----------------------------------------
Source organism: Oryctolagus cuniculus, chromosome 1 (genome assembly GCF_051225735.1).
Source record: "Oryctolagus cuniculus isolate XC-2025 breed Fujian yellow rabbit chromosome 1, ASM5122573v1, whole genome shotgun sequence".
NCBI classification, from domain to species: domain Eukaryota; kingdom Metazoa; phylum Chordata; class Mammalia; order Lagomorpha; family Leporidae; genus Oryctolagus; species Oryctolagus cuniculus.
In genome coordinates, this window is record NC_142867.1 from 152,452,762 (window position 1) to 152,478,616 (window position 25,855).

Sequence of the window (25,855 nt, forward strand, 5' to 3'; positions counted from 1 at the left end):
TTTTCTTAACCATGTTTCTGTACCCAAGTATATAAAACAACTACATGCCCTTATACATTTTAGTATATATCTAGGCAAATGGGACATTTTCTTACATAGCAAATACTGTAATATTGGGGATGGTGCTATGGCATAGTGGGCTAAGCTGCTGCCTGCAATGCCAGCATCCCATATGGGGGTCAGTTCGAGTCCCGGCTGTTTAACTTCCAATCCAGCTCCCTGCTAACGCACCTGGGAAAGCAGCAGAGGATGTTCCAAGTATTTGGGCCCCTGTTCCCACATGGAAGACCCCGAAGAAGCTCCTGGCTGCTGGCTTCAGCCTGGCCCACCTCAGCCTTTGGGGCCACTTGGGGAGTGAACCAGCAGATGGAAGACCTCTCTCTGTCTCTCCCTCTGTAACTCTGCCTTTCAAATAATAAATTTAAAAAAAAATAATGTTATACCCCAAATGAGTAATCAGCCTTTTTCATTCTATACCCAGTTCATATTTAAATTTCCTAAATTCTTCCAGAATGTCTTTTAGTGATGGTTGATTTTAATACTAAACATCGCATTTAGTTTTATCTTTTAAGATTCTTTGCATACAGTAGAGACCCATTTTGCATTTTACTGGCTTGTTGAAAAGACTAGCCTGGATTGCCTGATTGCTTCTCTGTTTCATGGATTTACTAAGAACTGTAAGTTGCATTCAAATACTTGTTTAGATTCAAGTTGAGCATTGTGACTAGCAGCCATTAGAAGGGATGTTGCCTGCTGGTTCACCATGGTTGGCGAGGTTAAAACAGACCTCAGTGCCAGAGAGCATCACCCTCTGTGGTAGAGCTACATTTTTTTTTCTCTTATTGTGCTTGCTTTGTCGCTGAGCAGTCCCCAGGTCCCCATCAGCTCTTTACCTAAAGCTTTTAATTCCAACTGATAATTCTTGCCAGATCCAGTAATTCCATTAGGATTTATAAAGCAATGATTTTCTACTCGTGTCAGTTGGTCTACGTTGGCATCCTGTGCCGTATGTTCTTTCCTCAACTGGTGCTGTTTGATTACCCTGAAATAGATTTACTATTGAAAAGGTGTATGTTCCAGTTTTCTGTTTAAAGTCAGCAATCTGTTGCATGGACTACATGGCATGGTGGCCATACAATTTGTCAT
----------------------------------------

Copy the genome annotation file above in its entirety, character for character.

Source organism: Oryctolagus cuniculus, chromosome 1 (genome assembly GCF_051225735.1).
Source record: "Oryctolagus cuniculus isolate XC-2025 breed Fujian yellow rabbit chromosome 1, ASM5122573v1, whole genome shotgun sequence".
NCBI classification, from domain to species: domain Eukaryota; kingdom Metazoa; phylum Chordata; class Mammalia; order Lagomorpha; family Leporidae; genus Oryctolagus; species Oryctolagus cuniculus.
In genome coordinates, this window is record NC_142867.1 from 152,452,762 (window position 1) to 152,478,616 (window position 25,855).

Sequence of the window (25,855 nt, forward strand, 5' to 3'; positions counted from 1 at the left end):
TTTTCTTAACCATGTTTCTGTACCCAAGTATATAAAACAACTACATGCCCTTATACATTTTAGTATATATCTAGGCAAATGGGACATTTTCTTACATAGCAAATACTGTAATATTGGGGATGGTGCTATGGCATAGTGGGCTAAGCTGCTGCCTGCAATGCCAGCATCCCATATGGGGGTCAGTTCGAGTCCCGGCTGTTTAACTTCCAATCCAGCTCCCTGCTAACGCACCTGGGAAAGCAGCAGAGGATGTTCCAAGTATTTGGGCCCCTGTTCCCACATGGAAGACCCCGAAGAAGCTCCTGGCTGCTGGCTTCAGCCTGGCCCACCTCAGCCTTTGGGGCCACTTGGGGAGTGAACCAGCAGATGGAAGACCTCTCTCTGTCTCTCCCTCTGTAACTCTGCCTTTCAAATAATAAATTTAAAAAAAAATAATGTTATACCCCAAATGAGTAATCAGCCTTTTTCATTCTATACCCAGTTCATATTTAAATTTCCTAAATTCTTCCAGAATGTCTTTTAGTGATGGTTGATTTTAATACTAAACATCGCATTTAGTTTTATCTTTTAAGATTCTTTGCATACAGTAGAGACCCATTTTGCATTTTACTGGCTTGTTGAAAAGACTAGCCTGGATTGCCTGATTGCTTCTCTGTTTCATGGATTTACTAAGAACTGTAAGTTGCATTCAAATACTTGTTTAGATTCAAGTTGAGCATTGTGACTAGCAGCCATTAGAAGGGATGTTGCCTGCTGGTTCACCATGGTTGGCGAGGTTAAAACAGACCTCAGTGCCAGAGAGCATCACCCTCTGTGGTAGAGCTACATTTTTTTTTCTCTTATTGTGCTTGCTTTGTCGCTGAGCAGTCCCCAGGTCCCCATCAGCTCTTTACCTAAAGCTTTTAATTCCAACTGATAATTCTTGCCAGATCCAGTAATTCCATTAGGATTTATAAAGCAATGATTTTCTACTCGTGTCAGTTGGTCTACGTTGGCATCCTGTGCCGTATGTTCTTTCCTCAACTGGTGCTGTTTGATTACCCTGAAATAGATTTACTATTGAAAAGGTGTATGTTCCAGTTTTCTGTTTAAAGTCAGCAATCTGTTGCATGGACTACATGGCATGGTGGCCATACAATTTGTCAT